1. The imagery from German Expressionist films can be a jumping off point for the aesthetics of Machinal
  2. The play should be in “black and white” by default, with color used only when absolutely necessary to the storytelling.

At IU, the current production model allows for three “Design Conference” meetings in which the whole creative team and most of our faculty are in attendance. In the first design conference, the director shares their approach to the production and the designers talk about any ideas they have in a relatively unsolidified way. In the second meeting, the designers present their preliminary designs, and in the third meeting the final designs for the show are revealed. I’m a huge fan of the process – it’s great to have the opportunity to get on the same page so early and make sure everyone’s ideas will play nicely with each other. It’s also quite exciting to finally get a sense of what the show will look like.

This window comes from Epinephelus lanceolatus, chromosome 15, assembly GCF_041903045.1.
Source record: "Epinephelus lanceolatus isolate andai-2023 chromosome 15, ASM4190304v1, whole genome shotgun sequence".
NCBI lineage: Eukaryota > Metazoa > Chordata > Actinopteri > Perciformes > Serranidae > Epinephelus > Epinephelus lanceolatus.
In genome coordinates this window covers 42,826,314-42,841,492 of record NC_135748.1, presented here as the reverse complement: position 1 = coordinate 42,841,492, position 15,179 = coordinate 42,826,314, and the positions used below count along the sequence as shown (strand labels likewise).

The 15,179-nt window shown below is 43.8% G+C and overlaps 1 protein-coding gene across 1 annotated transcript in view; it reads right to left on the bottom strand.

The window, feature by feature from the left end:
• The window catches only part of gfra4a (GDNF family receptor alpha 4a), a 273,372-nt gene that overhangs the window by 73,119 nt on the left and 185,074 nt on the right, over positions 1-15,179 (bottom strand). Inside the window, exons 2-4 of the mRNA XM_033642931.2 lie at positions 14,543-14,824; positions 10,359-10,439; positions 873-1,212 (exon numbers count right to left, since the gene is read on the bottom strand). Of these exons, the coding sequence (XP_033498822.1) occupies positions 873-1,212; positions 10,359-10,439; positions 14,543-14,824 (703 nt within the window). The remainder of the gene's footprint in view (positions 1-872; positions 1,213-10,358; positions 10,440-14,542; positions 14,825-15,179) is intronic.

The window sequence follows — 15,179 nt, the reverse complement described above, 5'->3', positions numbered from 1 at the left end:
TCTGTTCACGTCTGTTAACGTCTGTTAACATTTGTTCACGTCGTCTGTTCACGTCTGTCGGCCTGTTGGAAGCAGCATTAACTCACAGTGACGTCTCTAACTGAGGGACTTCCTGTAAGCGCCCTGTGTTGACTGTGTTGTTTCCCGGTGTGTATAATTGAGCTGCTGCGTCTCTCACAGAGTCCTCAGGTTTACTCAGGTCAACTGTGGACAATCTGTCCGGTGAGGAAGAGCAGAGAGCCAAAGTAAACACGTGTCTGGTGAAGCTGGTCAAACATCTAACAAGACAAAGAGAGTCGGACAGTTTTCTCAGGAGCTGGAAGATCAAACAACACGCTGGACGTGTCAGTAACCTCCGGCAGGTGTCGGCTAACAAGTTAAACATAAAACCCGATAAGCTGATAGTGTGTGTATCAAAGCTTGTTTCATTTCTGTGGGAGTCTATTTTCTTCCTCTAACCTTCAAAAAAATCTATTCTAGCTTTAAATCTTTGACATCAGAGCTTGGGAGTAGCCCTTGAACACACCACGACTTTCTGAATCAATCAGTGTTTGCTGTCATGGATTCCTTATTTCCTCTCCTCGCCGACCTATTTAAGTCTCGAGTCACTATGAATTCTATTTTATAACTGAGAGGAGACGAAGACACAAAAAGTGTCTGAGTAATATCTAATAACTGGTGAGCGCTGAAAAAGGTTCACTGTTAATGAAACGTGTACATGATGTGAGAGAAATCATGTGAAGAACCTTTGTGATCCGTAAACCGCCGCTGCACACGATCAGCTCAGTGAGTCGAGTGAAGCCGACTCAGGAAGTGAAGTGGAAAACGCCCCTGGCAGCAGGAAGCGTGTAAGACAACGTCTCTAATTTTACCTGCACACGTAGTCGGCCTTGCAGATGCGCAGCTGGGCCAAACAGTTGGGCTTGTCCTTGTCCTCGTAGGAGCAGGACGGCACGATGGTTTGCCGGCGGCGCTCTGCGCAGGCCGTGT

Before the first design conference, I met with Jeremy Smith, our scenic designer, and Justin Gannaway, our costume designer, to check in about the play and share some thoughts. In those meetings, it was fun to see where our mutual excitement was – Jeremy and I were both really taken with Expressionism as an art form and loved the German film imagery, and Justin and I thematically and emotionally responded to the play in very similar ways. Both of them were on board with the common theme of imprisonment, even if they didn’t know exactly how that would show itself in their design yet.